Track test at Australia’s annual Broadford Bike Bonanza of the ultimate wacky racer
Imagine yourself out on the racetrack somewhere Down Under 45 years ago, riding Yamaha’s first-ever twin-cylinder 125GP customer racer, the TA125. You’re running up front in the 125cc field, trying your best to keep pace with the leaders – but then suddenly, without any warning, you’re zapped on the brakes in a twisty stretch of track by someone sitting bolt upright on a bright red bike, the sight of which makes you do a double-take. Why so? Because he’s riding a Suzuki Stepthru scooter, that’s why – a bike that has absolutely no right to be there beside you on the race track in the first place, let alone running so hard, up at the pointy end of the field. Better get used to it, though, mate – for back then loads of people had to put up with their purpose-built racebikes getting beaten by Graeme Laing on his tuned-up 115cc Suzuki SuperStepthru!
Dare to be different when going racing, and you’ll get noticed. But if you can race up front with something different that’s also improbably effective, that’s a double dare that can pay off well, promotionally speaking. That was the reasoning back in 1970 which led Australian Graeme Laing, founder/CEO of the Melbourne Motorcycle Company which was the Victorian distributor for Suzuki motorcycles, to cover both sides of the equation by going racing to establish the potential of the Japanese brand, which back then was very much the poor relation of its rival Honda and Yamaha compatriots in world markets. Indeed, until the debut of the T500 air-cooled parallel-twin in 1968, Suzuki didn’t make any customer bike bigger than its 250cc T20, plus in Australia the brand had no sporting credentials at all to speak of – so Laing set about acquiring some.
In 1969 Laing entered Peter Jones, his fledgling company’s fitter/mechanic and later its Service Manager, in the Australian TT at Surfers Paradise, and was rewarded with a literally incredible hat-trick of victories in Australia’s most important race meeting, back in those pre-Aussie GP days. For Jones won the 250cc, 350cc and 500cc TT races on the MMC-entered quarter-litre two-stroke twin, and on top of that finished third in the Unlimited race against bikes more than double its capacity. Having established to his customers that Suzuki produced a pretty good performance package, Laing then decided to go racing himself in the 125cc class on – a tuned F50 Stepthru scooter, fitted with a factory race kitted-motor!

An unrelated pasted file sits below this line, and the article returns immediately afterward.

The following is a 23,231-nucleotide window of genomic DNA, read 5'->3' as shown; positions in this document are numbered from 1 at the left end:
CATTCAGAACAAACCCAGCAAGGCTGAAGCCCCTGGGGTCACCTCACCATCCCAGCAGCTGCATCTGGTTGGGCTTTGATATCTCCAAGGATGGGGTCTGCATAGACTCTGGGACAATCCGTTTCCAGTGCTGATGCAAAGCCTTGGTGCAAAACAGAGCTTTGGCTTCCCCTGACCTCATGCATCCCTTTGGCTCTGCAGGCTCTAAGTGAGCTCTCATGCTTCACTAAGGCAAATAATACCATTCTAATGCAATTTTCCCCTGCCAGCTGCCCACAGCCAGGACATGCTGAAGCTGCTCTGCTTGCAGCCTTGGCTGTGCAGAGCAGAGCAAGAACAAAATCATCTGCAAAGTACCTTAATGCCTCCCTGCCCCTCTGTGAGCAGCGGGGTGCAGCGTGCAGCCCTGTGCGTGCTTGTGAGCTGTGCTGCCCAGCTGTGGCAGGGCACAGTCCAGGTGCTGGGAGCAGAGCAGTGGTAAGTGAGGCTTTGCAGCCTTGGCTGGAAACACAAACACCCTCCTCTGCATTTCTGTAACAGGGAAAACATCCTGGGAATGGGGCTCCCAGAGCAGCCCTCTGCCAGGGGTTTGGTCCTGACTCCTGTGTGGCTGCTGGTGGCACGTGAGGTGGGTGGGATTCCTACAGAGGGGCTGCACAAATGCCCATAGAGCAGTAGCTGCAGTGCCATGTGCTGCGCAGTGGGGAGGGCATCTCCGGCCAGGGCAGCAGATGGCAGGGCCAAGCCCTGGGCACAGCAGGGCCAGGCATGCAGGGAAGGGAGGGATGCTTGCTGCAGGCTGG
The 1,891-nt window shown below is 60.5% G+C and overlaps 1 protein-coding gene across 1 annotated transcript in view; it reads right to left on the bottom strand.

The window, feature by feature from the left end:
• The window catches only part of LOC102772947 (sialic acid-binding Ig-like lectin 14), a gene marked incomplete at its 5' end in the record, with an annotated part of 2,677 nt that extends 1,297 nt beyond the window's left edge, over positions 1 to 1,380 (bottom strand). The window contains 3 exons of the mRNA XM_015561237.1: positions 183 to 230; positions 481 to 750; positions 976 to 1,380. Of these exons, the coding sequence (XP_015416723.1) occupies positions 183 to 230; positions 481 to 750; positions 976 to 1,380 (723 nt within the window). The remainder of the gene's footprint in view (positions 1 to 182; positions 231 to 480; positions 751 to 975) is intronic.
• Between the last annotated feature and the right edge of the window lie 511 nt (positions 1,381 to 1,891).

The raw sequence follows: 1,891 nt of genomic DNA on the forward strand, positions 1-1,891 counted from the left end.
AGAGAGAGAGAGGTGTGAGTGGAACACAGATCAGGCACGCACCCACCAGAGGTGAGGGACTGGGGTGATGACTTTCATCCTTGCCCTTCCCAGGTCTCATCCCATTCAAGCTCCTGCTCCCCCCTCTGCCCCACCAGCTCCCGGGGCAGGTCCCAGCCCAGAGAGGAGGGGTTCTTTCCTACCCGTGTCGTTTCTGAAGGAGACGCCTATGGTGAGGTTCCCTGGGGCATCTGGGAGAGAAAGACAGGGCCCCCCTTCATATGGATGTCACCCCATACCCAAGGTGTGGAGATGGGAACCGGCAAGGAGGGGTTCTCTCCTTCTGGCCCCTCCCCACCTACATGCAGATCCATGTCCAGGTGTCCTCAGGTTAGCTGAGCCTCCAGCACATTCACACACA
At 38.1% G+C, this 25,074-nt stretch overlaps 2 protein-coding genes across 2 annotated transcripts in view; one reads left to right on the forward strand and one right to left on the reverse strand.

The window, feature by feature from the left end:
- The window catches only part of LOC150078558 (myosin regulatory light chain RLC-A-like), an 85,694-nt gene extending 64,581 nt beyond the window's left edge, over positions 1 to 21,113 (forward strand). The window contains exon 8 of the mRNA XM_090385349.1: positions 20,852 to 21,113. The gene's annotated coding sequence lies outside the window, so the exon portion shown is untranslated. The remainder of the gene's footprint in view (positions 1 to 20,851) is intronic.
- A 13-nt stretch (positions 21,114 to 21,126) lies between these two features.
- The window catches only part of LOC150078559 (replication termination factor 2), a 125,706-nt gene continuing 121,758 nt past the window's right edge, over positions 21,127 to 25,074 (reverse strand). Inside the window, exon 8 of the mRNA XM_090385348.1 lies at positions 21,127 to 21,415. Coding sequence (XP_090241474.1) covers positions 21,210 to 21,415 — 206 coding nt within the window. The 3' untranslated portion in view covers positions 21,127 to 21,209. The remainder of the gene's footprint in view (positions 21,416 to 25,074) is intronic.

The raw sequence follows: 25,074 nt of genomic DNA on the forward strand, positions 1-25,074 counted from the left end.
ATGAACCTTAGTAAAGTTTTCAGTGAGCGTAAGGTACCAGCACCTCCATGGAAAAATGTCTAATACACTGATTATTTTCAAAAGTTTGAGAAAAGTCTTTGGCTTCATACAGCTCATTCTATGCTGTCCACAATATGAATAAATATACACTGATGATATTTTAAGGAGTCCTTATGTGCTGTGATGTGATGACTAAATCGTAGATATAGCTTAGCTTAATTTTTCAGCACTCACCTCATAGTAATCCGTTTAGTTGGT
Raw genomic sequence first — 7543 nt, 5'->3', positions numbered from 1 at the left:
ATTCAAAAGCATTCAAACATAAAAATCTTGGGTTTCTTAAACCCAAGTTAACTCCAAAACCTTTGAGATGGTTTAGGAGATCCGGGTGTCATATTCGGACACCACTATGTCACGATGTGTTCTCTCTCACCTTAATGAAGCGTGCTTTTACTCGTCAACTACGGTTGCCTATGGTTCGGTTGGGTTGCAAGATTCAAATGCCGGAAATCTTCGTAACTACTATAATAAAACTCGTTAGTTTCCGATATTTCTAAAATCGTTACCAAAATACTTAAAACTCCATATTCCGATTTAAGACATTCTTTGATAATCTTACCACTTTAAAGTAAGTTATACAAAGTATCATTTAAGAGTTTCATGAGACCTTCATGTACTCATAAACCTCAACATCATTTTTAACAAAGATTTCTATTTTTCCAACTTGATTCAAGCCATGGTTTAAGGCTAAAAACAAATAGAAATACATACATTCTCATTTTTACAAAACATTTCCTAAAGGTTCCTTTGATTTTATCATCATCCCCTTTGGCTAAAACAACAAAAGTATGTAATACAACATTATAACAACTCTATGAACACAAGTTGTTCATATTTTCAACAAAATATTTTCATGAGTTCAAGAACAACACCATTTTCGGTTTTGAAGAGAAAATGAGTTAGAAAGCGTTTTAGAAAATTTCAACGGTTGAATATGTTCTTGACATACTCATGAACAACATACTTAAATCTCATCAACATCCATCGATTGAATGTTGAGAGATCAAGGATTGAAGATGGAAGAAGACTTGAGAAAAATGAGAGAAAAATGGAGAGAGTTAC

Conceived by Laing to promote interest in the Suzuki brand, then overshadowed by Honda and Yamaha as it struggled to gain traction in the Australian market
Peter Jones takes up the story. “I first met Graeme when I joined the Sandringham Motorcycle Club back in early 1960's and we became friends. In 1965 he started Melbourne Motorcycles, and initially employed me to help him assemble the first shipment of Suzukis ever to reach Victoria over the Christmas period in 1965-66. I managed to do that without too many hiccups, so he offered me a full time job as the assembler cum mechanic, and I became the company’s second employee. This was the start of an association that lasted through the entire life of MMC from 1965 to 1982, when Suzuki Australia took it over. I and other staff members were fortunate to work in an atmosphere where racing bikes was actually enjoyed, not just tolerated, thanks to Graeme competing himself. I had a lot of success with the TR250, and our subsequent efforts with the TR500 GP racer, and finally the square-four RG500, saw all expenses taken care of. To say I was in a fortunate position would be an understatement – but it all came from the boss!”
Slim and lanky, but also light, Graeme Laing was already a useful club racer who’d begun racing in 1958 on a tuned BSA Bantam, so after kickstarting Melbourne Motorcycles he began racing a pressed-steel framed A100 in 1967 in his spare time between trying to establish Suzuki in the Australian marketplace. This was fitted with a factory race kit originally developed for motocross, for it was surely unlikely the Suzuki factory could ever have expected anyone to road race an A100 even halfway seriously! This was an affordable rotary-valve runaround which sold in good numbers from 1966 to 1976, and the race kit gave it heaps more performance, presumably using lessons learnt from Suzuki’s 50/125cc disc-valve GP racers on which Kiwi Hugh Anderson won four World Championships in 1963-65. These all employed rotary-valve technology purloined from Communist East Germany’s MZ, after its star rider Ernst Degner defected to the West and thence to Japan in 1961, complete with MZ engineer Walter Kaaden’s technical secrets.
Engine is fitted with factory race kit aimed at motocross, producing 17 bhp in 50 x 50 mm 98cc A100 guise, up from 9.5 bhp originally
The A100 started off in life as a 50 x 50 mm air-cooled rotary-valve 98cc single-cylinder road bike, but according to US Suzuki Technical Bulletin No.2, dated August 1st 1969, fitting the race kit resulted in an increase in output to 17 bhp, almost twice the standard A100’s 9.5 bhp. That race kit was pretty extensive, consisting of a re-ported cylinder with a T-shaped bridged exhaust port, plus a new crankcase disc valve, a revised cylinder head, a larger 20mm Mikuni carburettor, an uprated piston, internal rotor CDI ignition, an expansion chamber exhaust, a set of closed-up ratios for the four-speed gearbox, and a small separate oil tank to contain the lubricant needed for Suzuki’s CC! Posi-Force Injection system. This directed oil to the crankshaft bearings and cylinder walls via an oil pump gear-driven off the crank, rather than the more conventional fuel-oil mixture. Peter Jones recalls Graeme Laing asking the Suzuki factory in 1967 if it was possible to increase the capacity of the A100’s 98cc motor to 125cc, to which they replied; ”It is not designed for conversion to 125cc racer from the beginning”. So there!